Effect of Weight, Sleep Duration, and Comorbid Sleep Disorders on Behavioral Outcomes in Children With Sleep-Disordered Breathing

ArticleinJAMA Pediatrics 162(4):313-21 · April 2008with3 Reads
Impact Factor: 5.73 · DOI: 10.1001/archpedi.162.4.313 · Source: PubMed

    Abstract

    To assess the relative contribution of potential risk factors for adverse neurobehavioral outcomes in children referred for evaluation of sleep-disordered breathing (SDB), including weight, mean sleep duration, and comorbid sleep disorders.
    Medical record review.
    Academic pediatric medical center.
    Clinical sample of 235 children aged 3 to 18 years undergoing overnight polysomnography for symptoms of SDB.
    History of behavioral, emotional, and academic problems and Child Behavior Checklist (CBCL) scores.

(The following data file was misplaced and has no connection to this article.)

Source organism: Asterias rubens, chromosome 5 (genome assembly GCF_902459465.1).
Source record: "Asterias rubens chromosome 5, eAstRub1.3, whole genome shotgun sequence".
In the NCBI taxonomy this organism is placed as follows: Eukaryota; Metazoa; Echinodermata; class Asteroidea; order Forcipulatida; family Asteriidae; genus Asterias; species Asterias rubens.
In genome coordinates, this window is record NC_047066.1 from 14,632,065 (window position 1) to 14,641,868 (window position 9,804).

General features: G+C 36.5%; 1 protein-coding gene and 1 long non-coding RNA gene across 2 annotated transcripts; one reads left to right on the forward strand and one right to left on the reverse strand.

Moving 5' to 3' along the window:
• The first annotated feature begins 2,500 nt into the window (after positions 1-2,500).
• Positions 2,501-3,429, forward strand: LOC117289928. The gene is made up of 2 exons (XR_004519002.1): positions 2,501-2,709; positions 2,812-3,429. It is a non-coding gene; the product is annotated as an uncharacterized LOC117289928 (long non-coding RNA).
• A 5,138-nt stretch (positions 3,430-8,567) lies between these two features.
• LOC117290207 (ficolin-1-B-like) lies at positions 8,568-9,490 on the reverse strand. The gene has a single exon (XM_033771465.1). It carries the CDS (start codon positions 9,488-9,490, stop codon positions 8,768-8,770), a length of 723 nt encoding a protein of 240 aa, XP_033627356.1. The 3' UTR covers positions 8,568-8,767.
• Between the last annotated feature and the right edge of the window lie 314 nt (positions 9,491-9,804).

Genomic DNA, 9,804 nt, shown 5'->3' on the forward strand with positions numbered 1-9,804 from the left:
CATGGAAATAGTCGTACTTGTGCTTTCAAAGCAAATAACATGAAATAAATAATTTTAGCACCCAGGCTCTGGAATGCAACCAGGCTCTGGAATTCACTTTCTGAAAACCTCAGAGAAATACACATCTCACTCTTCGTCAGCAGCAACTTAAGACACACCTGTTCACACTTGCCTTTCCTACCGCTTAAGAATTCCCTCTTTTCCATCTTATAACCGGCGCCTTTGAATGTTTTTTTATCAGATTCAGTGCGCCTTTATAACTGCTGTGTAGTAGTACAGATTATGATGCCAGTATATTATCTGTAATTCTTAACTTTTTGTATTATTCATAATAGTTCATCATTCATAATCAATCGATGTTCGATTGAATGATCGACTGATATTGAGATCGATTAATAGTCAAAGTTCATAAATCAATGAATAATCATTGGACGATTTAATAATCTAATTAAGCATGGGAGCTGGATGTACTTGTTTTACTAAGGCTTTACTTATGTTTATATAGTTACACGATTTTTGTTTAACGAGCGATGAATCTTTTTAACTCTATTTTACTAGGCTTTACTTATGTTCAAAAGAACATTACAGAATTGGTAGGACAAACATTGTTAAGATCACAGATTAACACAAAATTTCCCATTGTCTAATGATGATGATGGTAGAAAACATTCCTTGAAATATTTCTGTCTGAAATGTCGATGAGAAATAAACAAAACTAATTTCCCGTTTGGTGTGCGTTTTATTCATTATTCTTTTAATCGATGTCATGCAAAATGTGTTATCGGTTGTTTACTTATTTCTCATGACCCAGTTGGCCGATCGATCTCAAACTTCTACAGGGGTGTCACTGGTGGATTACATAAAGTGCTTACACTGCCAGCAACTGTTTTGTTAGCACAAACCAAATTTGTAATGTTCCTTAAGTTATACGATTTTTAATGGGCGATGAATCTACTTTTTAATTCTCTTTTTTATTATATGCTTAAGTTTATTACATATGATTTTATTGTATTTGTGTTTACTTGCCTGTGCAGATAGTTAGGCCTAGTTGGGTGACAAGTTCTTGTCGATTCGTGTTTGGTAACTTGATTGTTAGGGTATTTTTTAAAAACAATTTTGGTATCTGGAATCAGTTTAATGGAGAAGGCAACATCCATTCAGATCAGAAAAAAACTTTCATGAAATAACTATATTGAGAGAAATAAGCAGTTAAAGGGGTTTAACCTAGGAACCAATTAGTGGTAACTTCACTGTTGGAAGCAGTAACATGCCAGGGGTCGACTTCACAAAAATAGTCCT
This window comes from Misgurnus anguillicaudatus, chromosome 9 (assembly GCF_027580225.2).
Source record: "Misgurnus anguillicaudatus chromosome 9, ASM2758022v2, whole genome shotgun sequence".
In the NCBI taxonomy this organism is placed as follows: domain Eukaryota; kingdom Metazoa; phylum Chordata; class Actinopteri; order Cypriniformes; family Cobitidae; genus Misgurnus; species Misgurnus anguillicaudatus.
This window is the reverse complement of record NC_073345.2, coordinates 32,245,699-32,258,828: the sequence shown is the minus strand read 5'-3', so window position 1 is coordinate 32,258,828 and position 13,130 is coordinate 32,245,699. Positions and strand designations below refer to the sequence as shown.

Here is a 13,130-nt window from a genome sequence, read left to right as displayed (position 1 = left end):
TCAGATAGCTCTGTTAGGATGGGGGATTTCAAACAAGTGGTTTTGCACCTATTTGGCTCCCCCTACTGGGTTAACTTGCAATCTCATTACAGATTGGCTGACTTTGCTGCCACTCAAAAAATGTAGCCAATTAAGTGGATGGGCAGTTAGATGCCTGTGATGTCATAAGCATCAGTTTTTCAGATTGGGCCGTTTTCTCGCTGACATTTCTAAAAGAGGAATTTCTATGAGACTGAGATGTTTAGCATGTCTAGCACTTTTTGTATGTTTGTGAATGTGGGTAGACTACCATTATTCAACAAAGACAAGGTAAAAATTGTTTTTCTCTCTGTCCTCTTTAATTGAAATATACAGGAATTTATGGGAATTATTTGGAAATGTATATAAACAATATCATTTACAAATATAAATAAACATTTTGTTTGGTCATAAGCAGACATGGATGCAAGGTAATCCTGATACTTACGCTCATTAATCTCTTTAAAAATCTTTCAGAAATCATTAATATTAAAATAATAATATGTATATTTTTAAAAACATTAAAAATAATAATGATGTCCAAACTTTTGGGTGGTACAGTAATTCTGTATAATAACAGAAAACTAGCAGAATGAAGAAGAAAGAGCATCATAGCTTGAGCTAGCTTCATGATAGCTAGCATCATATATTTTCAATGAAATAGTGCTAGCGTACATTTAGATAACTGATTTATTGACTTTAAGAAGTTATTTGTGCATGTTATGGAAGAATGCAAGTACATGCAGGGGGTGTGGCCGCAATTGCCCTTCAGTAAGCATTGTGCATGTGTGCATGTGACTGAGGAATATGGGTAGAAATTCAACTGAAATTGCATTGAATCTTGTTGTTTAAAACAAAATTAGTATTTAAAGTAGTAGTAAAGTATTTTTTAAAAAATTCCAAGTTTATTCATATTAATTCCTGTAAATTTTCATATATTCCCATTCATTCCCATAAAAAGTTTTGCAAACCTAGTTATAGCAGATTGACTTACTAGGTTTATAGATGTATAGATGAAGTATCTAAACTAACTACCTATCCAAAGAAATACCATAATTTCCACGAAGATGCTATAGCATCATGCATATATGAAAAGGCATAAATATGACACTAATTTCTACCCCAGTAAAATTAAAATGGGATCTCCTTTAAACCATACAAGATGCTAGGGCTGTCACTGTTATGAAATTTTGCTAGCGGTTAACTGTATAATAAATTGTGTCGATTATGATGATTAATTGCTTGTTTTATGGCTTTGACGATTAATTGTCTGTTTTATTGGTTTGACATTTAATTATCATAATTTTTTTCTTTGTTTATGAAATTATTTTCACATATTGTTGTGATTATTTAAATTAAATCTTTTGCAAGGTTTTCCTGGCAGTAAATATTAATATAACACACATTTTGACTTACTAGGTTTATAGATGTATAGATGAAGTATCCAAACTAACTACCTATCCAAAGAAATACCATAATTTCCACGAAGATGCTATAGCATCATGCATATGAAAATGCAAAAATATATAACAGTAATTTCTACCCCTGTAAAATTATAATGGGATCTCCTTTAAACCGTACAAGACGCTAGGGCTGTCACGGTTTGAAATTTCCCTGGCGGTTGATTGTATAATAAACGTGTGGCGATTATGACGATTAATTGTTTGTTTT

More than half (56%) of the sample was overweight or at risk for overweight, more than one-third (36%) was classified as being short sleepers, and almost half (49%) had at least 1 additional sleep diagnosis. Forty-seven percent had a history of behavioral problems and 23% had a reported diagnosis of attention-deficit/hyperactivity disorder. There were no significant differences in CBCL scores based on any measure of SDB disease severity. Increased weight was associated with increased internalizing CBCL scores in a dose-dependent fashion (P = .003), while short sleepers were more likely to have elevated externalizing scores (P < .001). Overall, the strongest predictor of adverse behavioral outcomes was the presence of at least 1 additional sleep diagnosis (P < .001).
    The relationship between SDB and parent-reported behavioral outcomes in children is complex. In addition to SDB-related impairments, clinicians should consider the relative contributions of being overweight, insufficient sleep, and comorbid sleep disorders when assessing behavior in these children.